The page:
The pre-melting at the surface of ice crystals in surface snow or ice clouds has been proposed to explain a number of large-scale environmental effects ranging from electrification of thunder clouds and the scavenging of atmospheric trace gases to the flow of glaciers1. There is now general agreement on the appearance of this quasi-liquid layer (QLL) when temperatures approach the melting point and on its enhancement in presence of impurities2. In particular, McNeill showed that the extended quasi-liquid layer increases the solubility of trace gases leading to a larger capacity for scavenging form the gas-phase and that it accelerates chemical reaction rates of atmospheric importance3. While this is an eminent example of how anthropogenic emissions can alter the properties of clouds and surface snow, the precise on-set temperature of this impurity induced QLL, its properties and extend remain controversial.
Here, we present experimental results directly showing how deep a number of formic acid, nitric acid, and hydrochloric acid enter the upper few nanometre of the air – ice interface and to which extend their presence is accompanied by the formation of a QLL. These findings using a combination of near ambient pressure X-ray photoelectron spectroscopy (XPS) 4,5 and partial electron yield near edge X-ray absorption fine structure (NEXAFS) 4,5 spectroscopy reveal that the ability of these acids to induce a QLL is a function of temperature and scales with room temperature solubility. Direct comparison of the thickness of the QLL as interfered by the NEXAFS measurements with the depth of the acids within the QLL indicate that the QLL is not a homogeneous layer. Rather, we propose that the acids induce solvation shells in their vicinity. The observed extend of QLL, or hydration shell formation, is then a balance of the individual acid’s water demand to satisfy their hydration needs and the liquid-like properties of the ice surface which is a function of temperature and impurity content. Further, the dissociation degree of acids in the QLL is discussed.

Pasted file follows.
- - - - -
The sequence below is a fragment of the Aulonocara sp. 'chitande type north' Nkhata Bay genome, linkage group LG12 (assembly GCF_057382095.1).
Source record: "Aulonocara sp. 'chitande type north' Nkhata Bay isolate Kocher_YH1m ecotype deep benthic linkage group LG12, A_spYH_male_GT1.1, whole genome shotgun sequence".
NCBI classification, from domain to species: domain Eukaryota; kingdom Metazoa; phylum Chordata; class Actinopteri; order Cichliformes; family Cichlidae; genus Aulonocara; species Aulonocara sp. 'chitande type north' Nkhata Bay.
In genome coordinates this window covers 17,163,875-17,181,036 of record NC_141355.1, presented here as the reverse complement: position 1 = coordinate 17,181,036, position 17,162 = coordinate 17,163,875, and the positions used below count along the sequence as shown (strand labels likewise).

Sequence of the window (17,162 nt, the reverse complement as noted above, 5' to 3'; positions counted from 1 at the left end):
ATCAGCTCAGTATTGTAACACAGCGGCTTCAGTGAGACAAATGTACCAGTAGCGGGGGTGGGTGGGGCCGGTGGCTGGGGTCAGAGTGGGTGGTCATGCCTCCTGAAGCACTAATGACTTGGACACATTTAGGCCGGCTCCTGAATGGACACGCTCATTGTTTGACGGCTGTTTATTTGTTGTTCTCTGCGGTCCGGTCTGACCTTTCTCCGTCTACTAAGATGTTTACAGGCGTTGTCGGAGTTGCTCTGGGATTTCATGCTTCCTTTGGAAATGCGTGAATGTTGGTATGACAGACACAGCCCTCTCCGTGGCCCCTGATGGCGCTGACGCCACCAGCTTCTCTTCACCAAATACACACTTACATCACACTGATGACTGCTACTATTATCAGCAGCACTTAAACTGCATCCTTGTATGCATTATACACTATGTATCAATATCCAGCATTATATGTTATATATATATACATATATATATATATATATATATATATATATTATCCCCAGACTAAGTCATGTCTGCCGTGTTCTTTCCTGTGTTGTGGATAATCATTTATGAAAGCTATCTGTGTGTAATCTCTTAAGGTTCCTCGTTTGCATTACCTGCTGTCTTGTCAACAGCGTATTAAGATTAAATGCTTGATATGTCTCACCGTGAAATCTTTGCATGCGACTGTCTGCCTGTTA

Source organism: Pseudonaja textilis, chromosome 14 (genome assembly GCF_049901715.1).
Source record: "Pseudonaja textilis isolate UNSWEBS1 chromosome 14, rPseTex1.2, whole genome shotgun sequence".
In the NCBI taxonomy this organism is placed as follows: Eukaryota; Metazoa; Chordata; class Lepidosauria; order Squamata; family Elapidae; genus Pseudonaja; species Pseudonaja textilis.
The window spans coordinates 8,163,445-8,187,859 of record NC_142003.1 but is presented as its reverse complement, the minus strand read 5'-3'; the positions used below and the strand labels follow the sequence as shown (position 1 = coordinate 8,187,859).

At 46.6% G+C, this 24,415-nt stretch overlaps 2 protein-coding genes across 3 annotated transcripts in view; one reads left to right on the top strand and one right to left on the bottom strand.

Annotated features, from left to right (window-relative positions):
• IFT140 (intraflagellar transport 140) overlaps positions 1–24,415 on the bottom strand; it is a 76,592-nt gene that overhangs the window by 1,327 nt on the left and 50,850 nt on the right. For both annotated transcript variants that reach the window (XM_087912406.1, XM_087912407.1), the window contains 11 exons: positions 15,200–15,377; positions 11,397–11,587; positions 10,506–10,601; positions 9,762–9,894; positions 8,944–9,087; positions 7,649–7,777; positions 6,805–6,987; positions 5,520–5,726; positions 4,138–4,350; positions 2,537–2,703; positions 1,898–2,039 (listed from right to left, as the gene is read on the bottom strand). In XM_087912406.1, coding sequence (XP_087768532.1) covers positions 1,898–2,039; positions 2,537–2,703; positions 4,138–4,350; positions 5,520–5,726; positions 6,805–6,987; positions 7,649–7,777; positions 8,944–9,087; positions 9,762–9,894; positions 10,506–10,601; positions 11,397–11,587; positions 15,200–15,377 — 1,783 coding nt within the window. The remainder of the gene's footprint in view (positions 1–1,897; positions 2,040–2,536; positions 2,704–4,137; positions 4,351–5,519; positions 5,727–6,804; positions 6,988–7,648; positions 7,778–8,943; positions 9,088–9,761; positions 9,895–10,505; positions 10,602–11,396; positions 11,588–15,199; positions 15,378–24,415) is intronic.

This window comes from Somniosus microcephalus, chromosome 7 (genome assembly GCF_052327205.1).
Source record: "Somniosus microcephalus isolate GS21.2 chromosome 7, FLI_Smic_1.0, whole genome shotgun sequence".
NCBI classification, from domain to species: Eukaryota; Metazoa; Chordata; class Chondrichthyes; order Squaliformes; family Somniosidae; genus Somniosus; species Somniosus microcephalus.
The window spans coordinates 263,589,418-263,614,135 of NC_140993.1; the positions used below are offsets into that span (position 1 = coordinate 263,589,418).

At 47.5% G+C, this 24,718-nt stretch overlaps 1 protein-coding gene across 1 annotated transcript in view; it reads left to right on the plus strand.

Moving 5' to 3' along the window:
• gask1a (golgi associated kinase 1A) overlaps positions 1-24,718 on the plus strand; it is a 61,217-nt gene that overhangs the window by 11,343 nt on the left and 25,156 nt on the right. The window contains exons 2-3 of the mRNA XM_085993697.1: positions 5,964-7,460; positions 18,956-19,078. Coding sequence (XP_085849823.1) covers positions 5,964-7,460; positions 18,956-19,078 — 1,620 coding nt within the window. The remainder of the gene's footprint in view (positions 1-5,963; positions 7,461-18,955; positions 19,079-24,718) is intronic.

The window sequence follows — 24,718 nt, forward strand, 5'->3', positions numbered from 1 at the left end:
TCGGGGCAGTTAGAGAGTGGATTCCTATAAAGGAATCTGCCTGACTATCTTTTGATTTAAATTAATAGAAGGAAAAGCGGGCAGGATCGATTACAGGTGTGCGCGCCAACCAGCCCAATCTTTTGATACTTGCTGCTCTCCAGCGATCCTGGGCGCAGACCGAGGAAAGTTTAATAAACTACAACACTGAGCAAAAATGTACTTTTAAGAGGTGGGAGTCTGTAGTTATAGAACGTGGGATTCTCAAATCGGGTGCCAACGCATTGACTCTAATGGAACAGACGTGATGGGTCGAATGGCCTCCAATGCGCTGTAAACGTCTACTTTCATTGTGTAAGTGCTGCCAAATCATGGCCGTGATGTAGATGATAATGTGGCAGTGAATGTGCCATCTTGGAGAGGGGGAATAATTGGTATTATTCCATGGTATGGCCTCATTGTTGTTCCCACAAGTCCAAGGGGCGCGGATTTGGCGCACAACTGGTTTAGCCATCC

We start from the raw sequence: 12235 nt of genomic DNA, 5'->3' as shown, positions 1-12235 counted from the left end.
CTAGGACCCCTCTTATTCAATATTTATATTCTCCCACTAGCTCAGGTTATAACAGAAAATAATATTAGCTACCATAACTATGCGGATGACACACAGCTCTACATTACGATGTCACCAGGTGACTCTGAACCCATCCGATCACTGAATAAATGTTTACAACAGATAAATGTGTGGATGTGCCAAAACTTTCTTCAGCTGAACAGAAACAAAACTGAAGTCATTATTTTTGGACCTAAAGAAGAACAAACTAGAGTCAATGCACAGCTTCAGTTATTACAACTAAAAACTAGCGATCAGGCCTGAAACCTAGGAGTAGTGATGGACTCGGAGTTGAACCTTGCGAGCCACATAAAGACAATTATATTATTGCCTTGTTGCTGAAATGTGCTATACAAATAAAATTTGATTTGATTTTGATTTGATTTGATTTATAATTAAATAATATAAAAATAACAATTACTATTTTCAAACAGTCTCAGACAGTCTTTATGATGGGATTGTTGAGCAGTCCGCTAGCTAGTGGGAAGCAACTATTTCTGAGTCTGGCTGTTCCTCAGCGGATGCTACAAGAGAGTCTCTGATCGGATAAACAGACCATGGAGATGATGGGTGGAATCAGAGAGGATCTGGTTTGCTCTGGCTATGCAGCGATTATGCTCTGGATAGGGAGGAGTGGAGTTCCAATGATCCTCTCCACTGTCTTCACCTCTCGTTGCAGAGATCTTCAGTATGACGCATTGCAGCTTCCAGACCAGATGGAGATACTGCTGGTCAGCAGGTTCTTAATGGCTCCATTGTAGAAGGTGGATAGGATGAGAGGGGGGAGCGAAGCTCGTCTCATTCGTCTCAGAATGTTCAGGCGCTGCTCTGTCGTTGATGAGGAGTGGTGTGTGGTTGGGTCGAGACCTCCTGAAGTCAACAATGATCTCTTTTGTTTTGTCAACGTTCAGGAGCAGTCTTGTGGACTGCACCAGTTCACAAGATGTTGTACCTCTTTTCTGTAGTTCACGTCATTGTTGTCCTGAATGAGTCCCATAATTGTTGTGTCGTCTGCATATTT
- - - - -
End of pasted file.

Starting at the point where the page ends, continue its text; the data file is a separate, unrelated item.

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2 T. Bartels-Rausch, H.-W. Jacobi, T. F. Kahan, J. L. Thomas, E. S. Thomson, J. P. D. Abbatt, M. Ammann, J. R. Blackford, H. Bluhm, C. S. Boxe, F. Dominé, M. M. Frey, I. Gladich, M. I. Guzman, D. Heger, T. Huthwelker, P. Klan, W. F. Kuhs, M. H. Kuo, S. Maus, S. G. Moussa, V. F. McNeill, J. T. Newberg, J. B. C. Pettersson, M. Roeselova and J. R. Sodeau, Atmos. Chem. Phys., 2014, 14, 1587–1633.
3 V. F. McNeill, T. Loerting, F. M. Geiger, B. L. Trout and M. J. Molina, P. Natl Acad. Sci., 2006, 103, 9422–9427.
4 F. Orlando, A. Waldner, T. Bartels-Rausch, M. Birrer, S. Kato, M.-T. Lee, C. Proff, T. Huthwelker, A. Kleibert, J. A. van Bokhoven and M. Ammann, Top Catal, 2016, 59, 1–14.
5 A. Krepelova, T. Bartels-Rausch, M. A. Brown, H. Bluhm and M. Ammann, J. Phys. Chem. A, 2013, 117, 401–409.
1 T. Bartels-Rausch, F. Orlando, X. Kong, L. Artiglia and M. Ammann, ACS Earth Space Chem., 2017
2 X. Kong, A. Waldner, F. Orlando, L. Artiglia, T. Huthwelker, M. Ammann and T. Bartels-Rausch, J. Phys. Chem. Lett., 2017, 4757–4762.